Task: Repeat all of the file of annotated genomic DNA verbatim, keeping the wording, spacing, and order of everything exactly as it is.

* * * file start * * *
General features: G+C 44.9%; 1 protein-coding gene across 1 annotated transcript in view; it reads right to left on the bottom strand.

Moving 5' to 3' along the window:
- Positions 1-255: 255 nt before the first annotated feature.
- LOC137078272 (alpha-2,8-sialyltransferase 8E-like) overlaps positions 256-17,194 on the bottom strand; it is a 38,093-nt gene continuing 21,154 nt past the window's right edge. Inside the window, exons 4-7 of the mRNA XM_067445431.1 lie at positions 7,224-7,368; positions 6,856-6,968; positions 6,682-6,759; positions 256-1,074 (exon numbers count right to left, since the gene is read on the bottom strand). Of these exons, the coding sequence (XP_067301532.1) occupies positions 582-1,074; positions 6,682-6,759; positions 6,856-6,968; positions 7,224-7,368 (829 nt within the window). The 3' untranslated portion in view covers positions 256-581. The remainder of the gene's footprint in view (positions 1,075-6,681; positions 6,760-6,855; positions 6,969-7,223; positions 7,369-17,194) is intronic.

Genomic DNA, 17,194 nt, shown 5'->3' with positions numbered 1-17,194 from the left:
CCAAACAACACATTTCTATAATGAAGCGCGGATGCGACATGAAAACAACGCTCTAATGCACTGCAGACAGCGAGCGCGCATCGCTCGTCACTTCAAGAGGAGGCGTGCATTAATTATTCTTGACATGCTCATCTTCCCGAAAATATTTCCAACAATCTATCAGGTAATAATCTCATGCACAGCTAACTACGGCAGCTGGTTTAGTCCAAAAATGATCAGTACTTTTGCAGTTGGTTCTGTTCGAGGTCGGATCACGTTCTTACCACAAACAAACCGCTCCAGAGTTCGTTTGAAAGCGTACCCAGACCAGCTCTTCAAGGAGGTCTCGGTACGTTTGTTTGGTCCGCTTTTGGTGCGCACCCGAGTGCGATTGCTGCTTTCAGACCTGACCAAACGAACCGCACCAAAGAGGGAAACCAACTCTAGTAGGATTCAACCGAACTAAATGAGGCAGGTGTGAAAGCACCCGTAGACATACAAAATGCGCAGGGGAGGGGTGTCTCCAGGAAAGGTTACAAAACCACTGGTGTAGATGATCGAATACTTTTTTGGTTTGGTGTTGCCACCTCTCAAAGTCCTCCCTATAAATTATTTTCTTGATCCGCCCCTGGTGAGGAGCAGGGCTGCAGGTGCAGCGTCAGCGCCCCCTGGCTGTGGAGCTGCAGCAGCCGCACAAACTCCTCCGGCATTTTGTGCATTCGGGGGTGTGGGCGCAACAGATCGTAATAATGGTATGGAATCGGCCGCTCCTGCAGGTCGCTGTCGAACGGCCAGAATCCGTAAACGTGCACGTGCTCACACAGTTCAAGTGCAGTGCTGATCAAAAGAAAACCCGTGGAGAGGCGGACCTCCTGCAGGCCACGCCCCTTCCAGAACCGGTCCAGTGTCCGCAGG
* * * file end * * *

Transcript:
General features: G+C 44.9%; 1 protein-coding gene across 1 annotated transcript in view; it reads right to left on the bottom strand.

Moving 5' to 3' along the window:
- Positions 1-255: 255 nt before the first annotated feature.
- LOC137078272 (alpha-2,8-sialyltransferase 8E-like) overlaps positions 256-17,194 on the bottom strand; it is a 38,093-nt gene continuing 21,154 nt past the window's right edge. Inside the window, exons 4-7 of the mRNA XM_067445431.1 lie at positions 7,224-7,368; positions 6,856-6,968; positions 6,682-6,759; positions 256-1,074 (exon numbers count right to left, since the gene is read on the bottom strand). Of these exons, the coding sequence (XP_067301532.1) occupies positions 582-1,074; positions 6,682-6,759; positions 6,856-6,968; positions 7,224-7,368 (829 nt within the window). The 3' untranslated portion in view covers positions 256-581. The remainder of the gene's footprint in view (positions 1,075-6,681; positions 6,760-6,855; positions 6,969-7,223; positions 7,369-17,194) is intronic.

Genomic DNA, 17,194 nt, shown 5'->3' with positions numbered 1-17,194 from the left:
CCAAACAACACATTTCTATAATGAAGCGCGGATGCGACATGAAAACAACGCTCTAATGCACTGCAGACAGCGAGCGCGCATCGCTCGTCACTTCAAGAGGAGGCGTGCATTAATTATTCTTGACATGCTCATCTTCCCGAAAATATTTCCAACAATCTATCAGGTAATAATCTCATGCACAGCTAACTACGGCAGCTGGTTTAGTCCAAAAATGATCAGTACTTTTGCAGTTGGTTCTGTTCGAGGTCGGATCACGTTCTTACCACAAACAAACCGCTCCAGAGTTCGTTTGAAAGCGTACCCAGACCAGCTCTTCAAGGAGGTCTCGGTACGTTTGTTTGGTCCGCTTTTGGTGCGCACCCGAGTGCGATTGCTGCTTTCAGACCTGACCAAACGAACCGCACCAAAGAGGGAAACCAACTCTAGTAGGATTCAACCGAACTAAATGAGGCAGGTGTGAAAGCACCCGTAGACATACAAAATGCGCAGGGGAGGGGTGTCTCCAGGAAAGGTTACAAAACCACTGGTGTAGATGATCGAATACTTTTTTGGTTTGGTGTTGCCACCTCTCAAAGTCCTCCCTATAAATTATTTTCTTGATCCGCCCCTGGTGAGGAGCAGGGCTGCAGGTGCAGCGTCAGCGCCCCCTGGCTGTGGAGCTGCAGCAGCCGCACAAACTCCTCCGGCATTTTGTGCATTCGGGGGTGTGGGCGCAACAGATCGTAATAATGGTATGGAATCGGCCGCTCCTGCAGGTCGCTGTCGAACGGCCAGAATCCGTAAACGTGCACGTGCTCACACAGTTCAAGTGCAGTGCTGATCAAAAGAAAACCCGTGGAGAGGCGGACCTCCTGCAGGCCACGCCCCTTCCAGAACCGGTCCAGTGTCCGCAGG